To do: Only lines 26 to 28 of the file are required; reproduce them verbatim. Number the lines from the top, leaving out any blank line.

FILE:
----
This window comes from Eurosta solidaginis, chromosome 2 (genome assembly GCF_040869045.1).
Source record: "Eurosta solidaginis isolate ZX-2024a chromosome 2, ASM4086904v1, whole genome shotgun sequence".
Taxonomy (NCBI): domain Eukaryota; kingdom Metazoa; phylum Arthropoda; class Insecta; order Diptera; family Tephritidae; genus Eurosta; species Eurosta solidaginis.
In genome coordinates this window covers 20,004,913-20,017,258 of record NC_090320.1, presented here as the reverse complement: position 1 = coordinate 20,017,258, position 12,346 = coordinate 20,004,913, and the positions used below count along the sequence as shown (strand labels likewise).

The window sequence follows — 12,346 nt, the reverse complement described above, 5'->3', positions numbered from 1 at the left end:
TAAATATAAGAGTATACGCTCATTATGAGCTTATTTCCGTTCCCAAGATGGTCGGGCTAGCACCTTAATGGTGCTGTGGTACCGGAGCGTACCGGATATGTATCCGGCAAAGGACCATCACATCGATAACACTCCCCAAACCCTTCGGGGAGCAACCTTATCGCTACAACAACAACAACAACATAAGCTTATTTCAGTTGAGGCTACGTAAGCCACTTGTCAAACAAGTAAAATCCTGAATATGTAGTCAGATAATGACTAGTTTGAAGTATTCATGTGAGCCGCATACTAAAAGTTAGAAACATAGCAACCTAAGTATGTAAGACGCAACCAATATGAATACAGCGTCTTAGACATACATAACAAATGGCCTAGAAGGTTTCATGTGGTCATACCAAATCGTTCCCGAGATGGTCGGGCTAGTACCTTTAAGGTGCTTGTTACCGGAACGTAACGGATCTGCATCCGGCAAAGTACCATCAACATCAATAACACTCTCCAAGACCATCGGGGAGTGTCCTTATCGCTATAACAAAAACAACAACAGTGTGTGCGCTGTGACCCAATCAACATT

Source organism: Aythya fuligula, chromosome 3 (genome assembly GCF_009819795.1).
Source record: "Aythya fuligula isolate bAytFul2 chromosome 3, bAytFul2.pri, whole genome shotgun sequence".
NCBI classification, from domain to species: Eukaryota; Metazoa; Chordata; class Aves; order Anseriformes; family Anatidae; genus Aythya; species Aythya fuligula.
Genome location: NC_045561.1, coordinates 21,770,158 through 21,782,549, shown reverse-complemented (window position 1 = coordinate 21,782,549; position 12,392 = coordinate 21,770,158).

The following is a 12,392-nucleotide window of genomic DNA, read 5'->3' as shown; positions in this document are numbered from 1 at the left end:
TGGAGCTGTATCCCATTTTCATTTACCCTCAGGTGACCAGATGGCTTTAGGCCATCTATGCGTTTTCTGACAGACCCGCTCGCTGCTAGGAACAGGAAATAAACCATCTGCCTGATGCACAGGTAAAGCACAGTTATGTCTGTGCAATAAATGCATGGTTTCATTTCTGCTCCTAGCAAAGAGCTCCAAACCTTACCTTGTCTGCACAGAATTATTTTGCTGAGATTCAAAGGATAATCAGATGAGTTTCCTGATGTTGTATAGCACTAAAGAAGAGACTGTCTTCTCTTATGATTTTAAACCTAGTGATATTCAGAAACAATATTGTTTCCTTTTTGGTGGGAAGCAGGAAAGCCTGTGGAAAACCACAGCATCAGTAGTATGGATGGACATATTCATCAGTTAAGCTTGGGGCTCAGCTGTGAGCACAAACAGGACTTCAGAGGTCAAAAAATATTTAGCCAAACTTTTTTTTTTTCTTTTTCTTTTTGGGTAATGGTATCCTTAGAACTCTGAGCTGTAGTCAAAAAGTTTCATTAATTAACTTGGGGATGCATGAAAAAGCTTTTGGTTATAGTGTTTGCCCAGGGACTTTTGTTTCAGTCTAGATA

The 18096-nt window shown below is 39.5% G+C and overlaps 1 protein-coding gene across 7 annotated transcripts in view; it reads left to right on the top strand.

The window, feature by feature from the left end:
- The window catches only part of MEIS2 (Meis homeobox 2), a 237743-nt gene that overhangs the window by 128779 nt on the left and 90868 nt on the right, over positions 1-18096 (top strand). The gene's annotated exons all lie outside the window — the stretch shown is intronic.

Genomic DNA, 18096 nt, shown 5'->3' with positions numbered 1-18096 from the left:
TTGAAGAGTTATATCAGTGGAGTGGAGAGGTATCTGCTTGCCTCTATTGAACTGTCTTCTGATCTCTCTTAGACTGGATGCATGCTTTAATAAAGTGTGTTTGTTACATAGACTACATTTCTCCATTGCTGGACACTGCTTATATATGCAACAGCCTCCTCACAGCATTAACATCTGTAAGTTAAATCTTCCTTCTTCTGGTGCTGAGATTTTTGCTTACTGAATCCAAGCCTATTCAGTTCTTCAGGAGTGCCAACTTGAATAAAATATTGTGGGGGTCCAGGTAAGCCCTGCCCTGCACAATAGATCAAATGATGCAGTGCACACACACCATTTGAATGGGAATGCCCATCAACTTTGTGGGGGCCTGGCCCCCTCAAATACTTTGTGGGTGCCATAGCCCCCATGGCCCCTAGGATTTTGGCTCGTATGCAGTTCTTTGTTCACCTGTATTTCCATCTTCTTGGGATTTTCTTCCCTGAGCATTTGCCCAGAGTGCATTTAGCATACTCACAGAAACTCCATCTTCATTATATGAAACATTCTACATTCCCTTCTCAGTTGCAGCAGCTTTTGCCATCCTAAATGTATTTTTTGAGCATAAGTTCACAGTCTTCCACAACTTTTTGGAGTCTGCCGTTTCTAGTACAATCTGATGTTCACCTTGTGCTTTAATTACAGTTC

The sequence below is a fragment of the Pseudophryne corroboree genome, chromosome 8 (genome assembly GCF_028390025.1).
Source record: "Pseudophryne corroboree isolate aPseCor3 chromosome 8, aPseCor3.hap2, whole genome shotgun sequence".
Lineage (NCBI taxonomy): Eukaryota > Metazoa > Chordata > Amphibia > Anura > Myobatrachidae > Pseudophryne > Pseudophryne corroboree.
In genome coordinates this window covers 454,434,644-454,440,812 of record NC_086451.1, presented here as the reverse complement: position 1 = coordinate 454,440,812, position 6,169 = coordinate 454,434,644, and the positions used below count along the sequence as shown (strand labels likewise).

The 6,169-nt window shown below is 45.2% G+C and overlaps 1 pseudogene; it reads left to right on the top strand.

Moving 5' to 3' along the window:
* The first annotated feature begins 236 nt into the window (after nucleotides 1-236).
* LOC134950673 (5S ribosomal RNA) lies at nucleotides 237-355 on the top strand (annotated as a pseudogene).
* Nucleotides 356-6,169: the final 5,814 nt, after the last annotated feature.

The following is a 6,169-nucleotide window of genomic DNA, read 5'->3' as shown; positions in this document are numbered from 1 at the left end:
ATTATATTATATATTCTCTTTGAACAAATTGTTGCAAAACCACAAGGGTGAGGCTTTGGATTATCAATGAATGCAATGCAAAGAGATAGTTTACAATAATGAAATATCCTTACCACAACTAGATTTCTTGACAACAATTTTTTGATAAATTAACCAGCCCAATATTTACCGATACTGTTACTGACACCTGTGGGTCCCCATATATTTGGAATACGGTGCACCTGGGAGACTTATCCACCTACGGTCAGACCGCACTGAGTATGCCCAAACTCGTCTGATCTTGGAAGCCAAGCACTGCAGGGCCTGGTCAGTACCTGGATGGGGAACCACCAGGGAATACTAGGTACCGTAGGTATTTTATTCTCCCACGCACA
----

* Nucleotides 356-6,169: the final 5,814 nt, after the last annotated feature.

The following is a 6,169-nucleotide window of genomic DNA, read 5'->3' as shown; positions in this document are numbered from 1 at the left end:
ATTATATTATATATTCTCTTTGAACAAATTGTTGCAAAACCACAAGGGTGAGGCTTTGGATTATCAATGAATGCAATGCAAAGAGATAGTTTACAATAATGAAATATCCTTACCACAACTAGATTTCTTGACAACAATTTTTTGATAAATTAACCAGCCCAATATTTACCGATACTGTTACTGACACCTGTGGGTCCCCATATATTTGGAATACGGTGCACCTGGGAGACTTATCCACCTACGGTCAGACCGCACTGAGTATGCCCAAACTCGTCTGATCTTGGAAGCCAAGCACTGCAGGGCCTGGTCAGTACCTGGATGGGGAACCACCAGGGAATACTAGGTACCGTAGGTATTTTATTCTCCCACGCACA